In my imagination, there are literally hundreds of blog readers out there, waiting with bated breath, all asking themselves “But what has happened to Emma’s embroidery? Why hasn’t she sent an update?” To answer the second question first, I have been incredibly, breathlessly busy. I ended up having to finish birdy in an almighty rush to get it finished before the end of the summer term, because it became apparent that we were going to be moving house to West Yorkshire in August, and that would mean that I would need to transfer my studies from Hampton Court Palace to the Durham RSN satellite. I couldn’t bear the idea of getting so close but not finishing, and having to move to a different venue and new tutor with a nearly finished piece, and my tutors at HCP not being able to see the finished article. That required some serious hard graft, including several very late nights. On the last night, I was determined to stay up until it was finished.
At 1am, disaster struck. My bobbin of the palest green ran out. When I went to replace it with a new skein, there wasn’t one… And I realised that I had actually used two whole appletons skeins of it, and that was all I had. I could have cried – how could I have got this far only to run out of a colour so close to the end? But then my eye fell on my orts pot (orts = leftovers). I have a little pot made out of the bottom half of a plastic bottle, and it is attached to my trestle so that I can pop the little odds and ends in there so they don’t get tangled up with the working thread. Sifting through the leftovers, I found a few lengths that were not too fluffy, frayed or short. Thank goodness I hadn’t emptied the thing!
I made it as far as 3am before my poor hands could no longer hold a needle and my spine would no longer hold me up (you will remember I have Ehlers Danlos Syndrome, that causes constant pain and fatigue, and injury is extremely easy). To my disappointment, I still had the hillock outlines to do, and of course serendipitous butterfly to insert.
I got to Hampton Court early, and sat down knowing I was going to have to stitch very concertedly if I was going to finish. I knew I wasn’t going to get it completely mounted, it takes a full day to do that. I would have to be content with just finishing the actual design… but even that was going to be a struggle. This isn’t a blog about Ehlers Danlos Syndrome, or I could write a comprehensive essay on the things that were aching, burning, creaking, popping and swelling. To add to my woes, it was a hot June day. One of the things that often happens with EDS is that the autonomic nervous system misbehaves, and this leaves us with the rather baffling ability to get heat stroke if the temperature goes above the level our bodies are accustomed to, even if objectively speaking, that is ‘only’ 23 celsius. So there I was, three hours sleep and in a bad way, locked into a battle to subdue a bird. First, the borders of the hillocks went in – raised chain band. I did all the ones in the background, but when I got to the long one along the front I had to change plan. The weaving in and out required for raised chain was not easy with worked areas either side to snag the needle, and fingers that felt like they didn’t belong to me. It felt like I was battling every stitch. And anyway, I felt like the foreground needed a little something different. It would need to be raised and textural to go with the raised chain band on the other borders, and it needed to be QUICK! Everyone else had gone for lunch at this point (not I – oh no!). The answer was french knots, worked in two or three strands, with different colours of green mixed in the needle to give dimension and shading. I also added some little groups of five light blue knots, like flowers strewn in a grassy meadow. I don’t know how many french knots there are in that front foreground border – hundreds. I certainly got good at doing french knots! When the tutors got back from lunch they were amazed by how quickly I had done them. French knots are often seen as fiddly, but really, compared with the raised chain band and the needle weaving that had gone before, they were refreshingly simple!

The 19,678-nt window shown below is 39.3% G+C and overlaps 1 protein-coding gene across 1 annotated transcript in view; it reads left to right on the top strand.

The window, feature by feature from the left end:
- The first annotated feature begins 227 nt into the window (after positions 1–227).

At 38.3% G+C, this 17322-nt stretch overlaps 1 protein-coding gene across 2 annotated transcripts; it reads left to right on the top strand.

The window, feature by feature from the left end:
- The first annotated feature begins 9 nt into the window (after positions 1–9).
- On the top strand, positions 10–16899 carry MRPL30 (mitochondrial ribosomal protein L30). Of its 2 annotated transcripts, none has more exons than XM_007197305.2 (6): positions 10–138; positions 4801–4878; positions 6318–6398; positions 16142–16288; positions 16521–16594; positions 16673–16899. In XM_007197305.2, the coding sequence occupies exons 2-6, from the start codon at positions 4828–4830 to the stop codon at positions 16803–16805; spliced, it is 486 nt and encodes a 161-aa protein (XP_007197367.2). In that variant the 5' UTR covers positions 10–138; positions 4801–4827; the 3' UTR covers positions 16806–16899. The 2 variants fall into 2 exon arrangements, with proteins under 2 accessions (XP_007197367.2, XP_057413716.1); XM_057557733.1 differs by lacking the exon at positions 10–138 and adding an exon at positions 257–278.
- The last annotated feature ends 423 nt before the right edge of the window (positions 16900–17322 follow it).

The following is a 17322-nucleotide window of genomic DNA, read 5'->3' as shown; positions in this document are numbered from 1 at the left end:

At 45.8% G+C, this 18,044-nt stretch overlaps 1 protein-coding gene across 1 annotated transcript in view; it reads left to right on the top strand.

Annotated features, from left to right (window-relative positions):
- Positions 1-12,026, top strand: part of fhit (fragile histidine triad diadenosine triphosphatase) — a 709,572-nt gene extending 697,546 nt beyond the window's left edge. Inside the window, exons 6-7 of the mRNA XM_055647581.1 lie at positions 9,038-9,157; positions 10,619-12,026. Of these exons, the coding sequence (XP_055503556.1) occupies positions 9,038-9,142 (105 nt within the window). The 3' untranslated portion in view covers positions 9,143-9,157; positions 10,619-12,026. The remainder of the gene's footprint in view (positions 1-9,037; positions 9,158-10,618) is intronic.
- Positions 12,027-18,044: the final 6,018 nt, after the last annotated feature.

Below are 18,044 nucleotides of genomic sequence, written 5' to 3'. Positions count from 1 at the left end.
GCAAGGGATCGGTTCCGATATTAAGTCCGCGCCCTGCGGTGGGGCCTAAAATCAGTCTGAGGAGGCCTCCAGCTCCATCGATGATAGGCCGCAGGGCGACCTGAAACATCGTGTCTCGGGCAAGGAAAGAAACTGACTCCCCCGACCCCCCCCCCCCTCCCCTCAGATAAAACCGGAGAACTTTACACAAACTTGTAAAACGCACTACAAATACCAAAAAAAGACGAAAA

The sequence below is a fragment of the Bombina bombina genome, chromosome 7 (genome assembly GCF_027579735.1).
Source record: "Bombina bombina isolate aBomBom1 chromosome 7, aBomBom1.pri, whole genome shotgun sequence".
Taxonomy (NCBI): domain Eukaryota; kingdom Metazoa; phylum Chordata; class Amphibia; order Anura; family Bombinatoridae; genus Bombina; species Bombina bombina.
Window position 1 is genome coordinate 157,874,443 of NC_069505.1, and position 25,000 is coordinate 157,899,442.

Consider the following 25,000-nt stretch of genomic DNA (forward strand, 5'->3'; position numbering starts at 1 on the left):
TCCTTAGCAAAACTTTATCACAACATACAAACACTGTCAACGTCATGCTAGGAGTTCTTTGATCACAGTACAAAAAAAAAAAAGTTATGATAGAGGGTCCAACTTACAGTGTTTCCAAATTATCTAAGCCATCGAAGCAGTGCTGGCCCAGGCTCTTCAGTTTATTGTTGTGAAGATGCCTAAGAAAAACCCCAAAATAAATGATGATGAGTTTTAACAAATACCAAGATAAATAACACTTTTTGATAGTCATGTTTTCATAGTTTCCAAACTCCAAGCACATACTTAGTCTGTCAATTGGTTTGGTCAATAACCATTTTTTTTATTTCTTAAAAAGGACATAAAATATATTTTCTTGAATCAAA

2pm, and the planned work was finished. But what about the unplanned bit? do you remember back when I was pouncing and painting the design, I splodged my paint? I named my splodge serendipitous butterfly, and determined that the splodge would become the body of a butterfly. Wearily (and with trepdation) I took up my pencil to draw a freehand butterfly on my canvas. Under normal circumstances, it is not a good idea to draw straight on to your canvas when you are incredibly tired and your hands are swollen and unresponsive. Yet that is what I did, not having a whole lot of choice available at the time. Then I threaded up some blue and improvised a stitch plan. I based it on a gold work butterfly I did for something else… I think it came out all right, considering!
After casting off serendipitous butterfly, I fussed and fretted over some details before finally realising…. It was finished. You might think my first reaction would be relief, or joy, or pride… no, my first reaction was loss. I actually cried. Birdy had become such a friend, a guide through my first attempt at “real” embroidery. I had loved every second spent with him, even the painful ones. But after some gentle words from my tutors, and some lovely admiration from my student colleagues (all of whom are talented embroideres whom i respect enormously) all of those other feelings came along as well. I am proud of my jacobean birdy, as well as being very grateful to all who encouraged and supported me.